A Visionary Approach to Getting Around San Diego

| June 3, 2015 | 2 Comments


Last month I attended the Mission Hills Town Council meeting to hear from Alan Hoffman, lecturer in City Planning at SDSU and an advisor on transportation and long-range planning, who began working on Uptown 2025. Uptown 2025 came about after Hoffman heard from local business owners how concerned they were that SANDAG was planning to remove a considerable amount of on-street parking without replacing it. As Hoffman looked deeper into the issue, it became apparent that the proposed Uptown transportation projects were not going to resolve the key problems, and in fact, would often conflict with each other. What was missing was a vision to guide these projects, show how they should work together, and demonstrate how to actually solve the problems of bicycling, transit, driving, parking, and walking.

According to Hoffman, “The Uptown 2025 plan is still a work in progress, but already we can claim to have resolved the biggest transportation problems facing Uptown in the future. We vastly improve transit, create world-class bicycle facilities, improve traffic flows, help strengthen the pedestrian environment, and even add, not subtract, parking in the commercial districts.”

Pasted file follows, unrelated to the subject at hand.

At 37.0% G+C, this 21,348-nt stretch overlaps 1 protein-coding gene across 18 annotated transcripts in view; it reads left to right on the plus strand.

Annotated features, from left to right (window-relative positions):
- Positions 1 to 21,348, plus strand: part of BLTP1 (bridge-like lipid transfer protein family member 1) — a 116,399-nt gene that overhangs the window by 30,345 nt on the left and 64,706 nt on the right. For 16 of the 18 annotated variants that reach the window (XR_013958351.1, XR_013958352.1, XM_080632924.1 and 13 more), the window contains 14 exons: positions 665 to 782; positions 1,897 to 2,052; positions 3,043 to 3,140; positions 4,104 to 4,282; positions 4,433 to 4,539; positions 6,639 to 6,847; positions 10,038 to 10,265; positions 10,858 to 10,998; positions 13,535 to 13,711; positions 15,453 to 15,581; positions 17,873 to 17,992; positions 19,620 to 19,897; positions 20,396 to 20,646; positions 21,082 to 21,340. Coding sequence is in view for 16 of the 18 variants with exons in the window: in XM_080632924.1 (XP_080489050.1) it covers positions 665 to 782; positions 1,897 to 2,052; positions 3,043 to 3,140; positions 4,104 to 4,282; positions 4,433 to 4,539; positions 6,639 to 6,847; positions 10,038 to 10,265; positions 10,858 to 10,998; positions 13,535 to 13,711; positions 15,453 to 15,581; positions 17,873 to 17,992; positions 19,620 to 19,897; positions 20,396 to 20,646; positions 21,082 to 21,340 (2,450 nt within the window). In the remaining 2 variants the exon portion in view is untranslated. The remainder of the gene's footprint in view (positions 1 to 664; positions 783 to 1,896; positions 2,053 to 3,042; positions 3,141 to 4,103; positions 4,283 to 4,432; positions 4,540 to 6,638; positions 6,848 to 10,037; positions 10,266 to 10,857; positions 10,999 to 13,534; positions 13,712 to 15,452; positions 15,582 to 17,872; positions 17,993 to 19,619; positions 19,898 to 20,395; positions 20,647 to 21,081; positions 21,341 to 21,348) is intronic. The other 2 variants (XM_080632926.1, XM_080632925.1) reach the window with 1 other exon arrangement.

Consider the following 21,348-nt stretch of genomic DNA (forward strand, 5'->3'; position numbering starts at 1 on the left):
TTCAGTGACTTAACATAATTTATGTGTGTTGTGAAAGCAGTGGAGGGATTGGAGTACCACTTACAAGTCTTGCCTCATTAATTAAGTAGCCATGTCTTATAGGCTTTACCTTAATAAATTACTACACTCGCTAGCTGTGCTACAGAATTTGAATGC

Hoffman added, “If Uptown is expected to absorb some share of the region’s projected growth, our proposal creates the backbone that can allow this growth to add to, not subtract from, Uptown’s quality of life. The project is collectively expected to cost about 1/2 of one percent of the Regional Transportation Plan (RTP)–a bargain when you consider that Uptown has 1.3 percent of the region’s residents. So the problem is not cost or budget–it’s priority. Uptown 2025 implements the Mayor’s Climate Action Plan in a big way, and as such, we would look to Mayor Faulconer for leadership in getting this project implemented successfully and as quickly as possible.”

After seeing and hearing Hoffman’s presentation, I was pleasantly surprised by his visionary approach to reviewing the challenges and coming up with the Uptown 2025 plan. For all of us who live, work and visit Mission Hills, Hillcrest and Bankers Hill, and the surrounding communities, I encourage you to visit this site to learn more about Uptown 2025 and encourage Hoffman to continue his role with a plan that can be the future for San Diego: http://www.facebook.com/quickwayproposal.

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